Ten authors from nine countries have been named as finalists for the Man Booker International Prize 2013. Read their potted histories here.
French author Marie Ndiaye, the youngest ever Man Booker International finalist. Photo: AFP/Helie Gallimard
U R Ananthamurthy (India)
Born 1932 in Mysore, India; lives in Bangalore, India
Published in 1966, "Samskara" cemented Ananthamurthy's reputation. His latest novel, " Bharatipura," was shortlisted for the 2011 Hindu Literary Prize and the 2012 DSC Prize for South Asian Literature.
Aharon Appelfeld (Israel)
Born 1932 in Sadhora, Romania (now Ukraine); lives in Jerusalem, Israel
Multi-linguist Appelfeld is known for his Hebrew novels, winning the National Jewish Book Award in 1989 for hist first, "Badenheim 1939," and the Independent Foreign Fiction Prize for "Blooms of Darkness" in 2012.
Lydia Davis (USA)
Born 1947 in Northampton, Massachusetts, USA; lives in New York, USA
A short story specialist, Whiting Award winner, and MacArthur Fellowship aluminus, Davis is also known for her work as a translator of French literature; her complete work to date is available as "The Collected Stories of Lydia Davis."
Intizar Husain (Pakistan)
Born 1923 in Uttar Pradesh, India; lives in Lahore, India
Written in Urdu, a number of Husain's short story collections and novels have been translated into English, including "The Seventh Door," "A Chronicle of Peacocks" and "Basti."
Yan Lianke (China)
Born 1958 in Henan Province, China; lives in Beijing, China
Lianke is known for controversial and provocative satire, as well as the Mao-baiting "Serve the People" and more recent "Dream of Ding Village," the latter of which appeared on the Man Asian Literary Prize shortlist in 2011.
Marie Ndiaye (France)
Born 1967 in Pithiviers, nr. Paris, France; lives in Berlin, Germany
Daughter of a French mother and Senegalese father, NDiaye was a teenage success with "Regarding the Rich Future," while "Rosie Carpe" won the Prix Femina and "Three Strong Women" the prestigious Prix Goncourt. At 45 years of age, she is also the youngest ever Man Booker International nominee.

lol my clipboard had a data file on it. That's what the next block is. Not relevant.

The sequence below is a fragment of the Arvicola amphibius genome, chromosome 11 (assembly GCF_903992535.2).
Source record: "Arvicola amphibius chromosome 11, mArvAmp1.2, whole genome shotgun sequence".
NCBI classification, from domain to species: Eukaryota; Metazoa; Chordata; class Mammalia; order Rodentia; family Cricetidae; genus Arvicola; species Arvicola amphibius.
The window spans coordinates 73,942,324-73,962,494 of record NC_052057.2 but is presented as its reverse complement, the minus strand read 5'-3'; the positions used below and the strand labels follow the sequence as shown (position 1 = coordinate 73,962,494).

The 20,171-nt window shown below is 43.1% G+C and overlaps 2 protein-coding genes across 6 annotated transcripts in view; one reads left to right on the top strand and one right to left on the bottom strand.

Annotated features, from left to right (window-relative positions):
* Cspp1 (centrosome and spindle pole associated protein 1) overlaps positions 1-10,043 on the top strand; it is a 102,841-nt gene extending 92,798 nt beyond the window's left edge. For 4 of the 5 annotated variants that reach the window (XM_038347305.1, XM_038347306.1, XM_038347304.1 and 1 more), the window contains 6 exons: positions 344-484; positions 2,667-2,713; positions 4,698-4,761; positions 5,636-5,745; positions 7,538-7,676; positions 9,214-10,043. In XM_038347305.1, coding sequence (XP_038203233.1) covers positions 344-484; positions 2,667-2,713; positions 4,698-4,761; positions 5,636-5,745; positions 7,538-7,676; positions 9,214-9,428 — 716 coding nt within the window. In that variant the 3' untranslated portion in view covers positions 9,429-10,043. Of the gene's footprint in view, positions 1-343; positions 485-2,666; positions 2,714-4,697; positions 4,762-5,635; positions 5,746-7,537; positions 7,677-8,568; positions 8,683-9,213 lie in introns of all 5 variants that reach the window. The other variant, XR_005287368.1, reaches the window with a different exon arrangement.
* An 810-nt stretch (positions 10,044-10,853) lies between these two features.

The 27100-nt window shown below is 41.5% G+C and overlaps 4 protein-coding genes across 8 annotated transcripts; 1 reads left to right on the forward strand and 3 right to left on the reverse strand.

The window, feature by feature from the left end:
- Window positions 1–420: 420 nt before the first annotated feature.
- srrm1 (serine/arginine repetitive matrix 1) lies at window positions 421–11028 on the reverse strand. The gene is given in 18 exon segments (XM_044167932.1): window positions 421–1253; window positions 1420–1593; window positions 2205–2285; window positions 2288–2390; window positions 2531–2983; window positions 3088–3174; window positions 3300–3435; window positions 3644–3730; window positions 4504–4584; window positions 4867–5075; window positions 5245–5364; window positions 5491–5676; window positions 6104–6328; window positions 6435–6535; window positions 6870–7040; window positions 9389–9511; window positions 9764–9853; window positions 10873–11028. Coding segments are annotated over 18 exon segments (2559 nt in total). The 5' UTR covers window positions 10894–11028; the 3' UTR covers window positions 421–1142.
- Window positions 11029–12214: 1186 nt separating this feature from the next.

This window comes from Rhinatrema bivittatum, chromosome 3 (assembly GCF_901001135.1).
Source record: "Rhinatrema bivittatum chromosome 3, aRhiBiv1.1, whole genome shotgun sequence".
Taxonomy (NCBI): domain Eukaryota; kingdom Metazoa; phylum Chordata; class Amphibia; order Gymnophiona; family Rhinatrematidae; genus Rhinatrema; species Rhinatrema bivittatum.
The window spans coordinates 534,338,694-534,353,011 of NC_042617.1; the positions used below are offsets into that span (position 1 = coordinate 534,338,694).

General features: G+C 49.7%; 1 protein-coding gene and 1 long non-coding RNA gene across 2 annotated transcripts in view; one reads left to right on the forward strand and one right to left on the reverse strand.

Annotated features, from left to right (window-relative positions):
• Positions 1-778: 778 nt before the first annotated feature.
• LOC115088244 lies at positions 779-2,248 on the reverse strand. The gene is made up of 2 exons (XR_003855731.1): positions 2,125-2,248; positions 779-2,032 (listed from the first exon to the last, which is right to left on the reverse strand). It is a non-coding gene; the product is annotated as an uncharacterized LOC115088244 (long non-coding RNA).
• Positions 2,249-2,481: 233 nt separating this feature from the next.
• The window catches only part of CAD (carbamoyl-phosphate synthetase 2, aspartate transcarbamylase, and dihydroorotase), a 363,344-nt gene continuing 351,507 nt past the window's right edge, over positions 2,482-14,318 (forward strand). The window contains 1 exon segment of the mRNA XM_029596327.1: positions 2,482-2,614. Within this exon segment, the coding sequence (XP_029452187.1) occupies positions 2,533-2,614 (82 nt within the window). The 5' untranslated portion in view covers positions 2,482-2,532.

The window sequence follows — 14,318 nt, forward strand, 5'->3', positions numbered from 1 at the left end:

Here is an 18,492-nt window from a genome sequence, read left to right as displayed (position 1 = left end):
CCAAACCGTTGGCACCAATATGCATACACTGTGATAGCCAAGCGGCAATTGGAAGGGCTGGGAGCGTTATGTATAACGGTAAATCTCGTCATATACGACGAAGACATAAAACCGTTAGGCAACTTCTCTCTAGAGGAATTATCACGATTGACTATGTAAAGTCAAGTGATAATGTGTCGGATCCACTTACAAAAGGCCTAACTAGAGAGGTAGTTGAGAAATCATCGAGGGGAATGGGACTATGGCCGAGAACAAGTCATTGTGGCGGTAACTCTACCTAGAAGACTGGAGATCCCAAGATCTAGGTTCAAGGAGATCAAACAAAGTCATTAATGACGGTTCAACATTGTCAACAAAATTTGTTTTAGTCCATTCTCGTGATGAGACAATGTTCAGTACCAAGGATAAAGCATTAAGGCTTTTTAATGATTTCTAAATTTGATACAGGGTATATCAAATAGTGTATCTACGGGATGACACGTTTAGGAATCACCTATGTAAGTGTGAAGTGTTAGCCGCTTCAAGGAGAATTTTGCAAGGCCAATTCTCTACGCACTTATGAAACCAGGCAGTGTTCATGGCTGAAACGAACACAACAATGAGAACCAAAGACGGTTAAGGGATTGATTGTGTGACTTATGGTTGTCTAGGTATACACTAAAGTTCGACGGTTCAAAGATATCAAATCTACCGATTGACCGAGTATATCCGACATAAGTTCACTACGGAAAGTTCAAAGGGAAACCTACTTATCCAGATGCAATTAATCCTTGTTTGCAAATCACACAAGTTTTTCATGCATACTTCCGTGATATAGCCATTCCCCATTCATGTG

Josip Novakovich (Canada)
Born 1956 in Yugoslavia (now Croatia); lives in Montreal, Canada
With a Guggenheim Fellowship and Whiting Award (for "Apricots From Chernobyl") to his name, Canadian writer Novakovich is known for reflecting upon Yugoslavia's violent history. He has family roots on both sides of the Atlantic and currently teaches at Montreal's Concordia University.
Marilynne Robinson (USA)
Born 1943 in Sandpoint, Idaho, USA; lives in Iowa City, Iowa, USA
Robinson comes to the 2013 Man International as the prize's established heavyweight, recognized for each of her three published novels: she was awarded a Pulitzer Prize for "Gilead," the Orange Prize for "Home" and multiple awards for the earlier "Housekeeping."
Vladimir Sorokin (Russia)
Born 1955 in Moscow, Russia; lives in Moscow, Russia
Winner of the Russian Booker Prize in 2001 for "Collected Stories," and particularly well-known for "Ice," "Bro," and "23,000," which together comprise The Ice Trilogy. Sorokin's near-future "Days of the Oprichnik" has also been translated into English. Like Yan Lianke, some of Sorokin's work has also been banned in his home country.
Peter Stamm (Switzerland)
Born 1963 in Switzerland; lives in Winterthur, Switzerland
A well-traveled and well-studied ex-accountant, Stamm didn't start his writing career until 1990, but garnered him multiple Swiss and German literary prizes around the turn of the century; works from that period appear in English within "Unformed Landscape" and his collection "In Strange Gardens and Other Stories." He is the first Swiss writer to be nominated for the Man Booker International Prize.